At the Maker Faire in New York, I had the pleasure to meet electrical engineer Gabriel Anzziani. His company, Gabotronics, is dedicated to making super-small tools for makers and engineers at a reasonable price. He told me he has spent the past four years developing his products: a line of miniture and portable oscilloscopes which he dubs “the world’s smallest”. A number of these covered the entire surface of his table at the Faire, for the most part little screens with little white squiggles. What’s fascinating about these squiggles is that they can represent a live electrical signal at a very reasonable accuracy.
The Xprotolab pictured above could possibly be the smallest oscilloscope. With the additional features of a waveform generator and protocol sniffer, not to mention its $49 price tag, it makes for an enticing package for anyone looking to get there hands on some signal analysis for their small AVR projects.
Even more incredible, Mr. Anzziani plans to one-up the Xprotolab with a new product displayed at the Maker Faire and as of today, open to funding on Kickstarer: the Oscilloscope Watch.
The Official Kickstarter announcement image. Pretty slick for a prototype.
The watch will feature the same powerful features of the Xprotolab. This includes:
- An oscilloscope
- A waveform generator
- A logic analyzer
- A protocol sniffer
- A frequency counter
He also mentions in his kickstarter video (see end of this post) that it can be programmed with some simple video games. (But, what’s more fun than a logic analyzer?) The video also demonstrates that it includes all of the basic oscilloscope functionality such as triggering, cursors, and dual signal input. With an input voltage range of -14V to 20V, you won’t be able to replace your Agilent Oscilloscope anytime soon, but it will be more than sufficient for Arduino or any AVR work. Not to mention it does tell the time and has an alarm like any proper wristwatch (take that, Agilent!). Mr. Anzziani estimates the watch can run on its battery for 30 days when the oscilloscope is not used, and up to 12 hours while taking measurements. He told us that the battery will be charged by its USB connection.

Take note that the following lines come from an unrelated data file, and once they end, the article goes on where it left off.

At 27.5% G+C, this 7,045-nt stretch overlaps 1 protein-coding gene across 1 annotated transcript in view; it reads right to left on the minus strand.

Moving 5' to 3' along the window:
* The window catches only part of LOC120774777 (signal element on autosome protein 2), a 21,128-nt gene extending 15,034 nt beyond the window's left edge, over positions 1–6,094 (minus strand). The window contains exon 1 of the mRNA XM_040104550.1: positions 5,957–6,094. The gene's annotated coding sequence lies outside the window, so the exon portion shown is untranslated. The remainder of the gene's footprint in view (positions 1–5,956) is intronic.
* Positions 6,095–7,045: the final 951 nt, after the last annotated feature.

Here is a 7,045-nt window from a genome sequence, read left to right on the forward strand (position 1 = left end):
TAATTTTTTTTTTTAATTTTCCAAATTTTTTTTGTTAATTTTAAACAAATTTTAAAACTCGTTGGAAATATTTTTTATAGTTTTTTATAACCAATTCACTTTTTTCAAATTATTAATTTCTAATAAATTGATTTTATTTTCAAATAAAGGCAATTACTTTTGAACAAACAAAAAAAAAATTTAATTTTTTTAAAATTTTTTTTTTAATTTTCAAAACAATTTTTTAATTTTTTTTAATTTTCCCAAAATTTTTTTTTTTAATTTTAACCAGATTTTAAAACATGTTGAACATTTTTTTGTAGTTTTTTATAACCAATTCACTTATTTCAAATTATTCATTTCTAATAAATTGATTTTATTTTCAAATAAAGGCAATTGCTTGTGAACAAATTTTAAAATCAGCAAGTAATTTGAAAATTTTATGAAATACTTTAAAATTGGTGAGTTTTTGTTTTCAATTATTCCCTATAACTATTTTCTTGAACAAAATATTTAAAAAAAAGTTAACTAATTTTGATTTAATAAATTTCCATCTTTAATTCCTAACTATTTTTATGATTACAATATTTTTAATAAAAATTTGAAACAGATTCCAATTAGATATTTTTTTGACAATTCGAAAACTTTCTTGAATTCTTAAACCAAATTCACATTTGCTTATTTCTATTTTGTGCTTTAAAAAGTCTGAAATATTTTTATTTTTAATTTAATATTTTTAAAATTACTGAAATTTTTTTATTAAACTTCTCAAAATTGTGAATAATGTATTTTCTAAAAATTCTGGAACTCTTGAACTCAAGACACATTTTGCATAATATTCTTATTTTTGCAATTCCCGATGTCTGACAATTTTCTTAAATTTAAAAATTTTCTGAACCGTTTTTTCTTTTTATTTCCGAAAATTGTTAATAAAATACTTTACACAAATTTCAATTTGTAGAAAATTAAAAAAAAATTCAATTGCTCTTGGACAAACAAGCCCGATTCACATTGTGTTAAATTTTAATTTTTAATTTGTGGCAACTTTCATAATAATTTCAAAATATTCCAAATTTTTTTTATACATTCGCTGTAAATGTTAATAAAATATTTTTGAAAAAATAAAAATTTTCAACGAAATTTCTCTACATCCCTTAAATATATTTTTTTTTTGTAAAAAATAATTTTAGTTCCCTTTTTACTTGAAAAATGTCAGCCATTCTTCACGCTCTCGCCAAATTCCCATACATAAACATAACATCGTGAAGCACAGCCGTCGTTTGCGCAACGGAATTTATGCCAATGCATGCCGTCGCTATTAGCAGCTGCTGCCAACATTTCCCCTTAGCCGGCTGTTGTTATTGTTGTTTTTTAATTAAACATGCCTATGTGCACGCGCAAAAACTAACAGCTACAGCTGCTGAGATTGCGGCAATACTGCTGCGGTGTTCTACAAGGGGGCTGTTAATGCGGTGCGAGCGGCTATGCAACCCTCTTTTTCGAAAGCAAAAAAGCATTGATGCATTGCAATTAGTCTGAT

The watch is priced at $125 according to the kickstarter, or $100 if you are one of the first 100 backers. Compared to any lab-grade device, it’s an absolute steal. Even in light of other hobby-level devices (such as the Red Pitaya), Gabotronic’s Oscilloscope watch could be the low-cost oscilloscope alternative that brings electronics analysis to the masses. Mr. Anzziani has two successful kickstarters under his belt and with pcb designs already crafted, he plans to design and ship the device within six months after the campaign.
So, if you’re in need of an oscilloscope for your Arduino project that won’t break the bank, or you are enticed by the idea of displaying a waveform on your wrist as a fashion accessory, check out the Oscilloscope Watch Kickstarter here.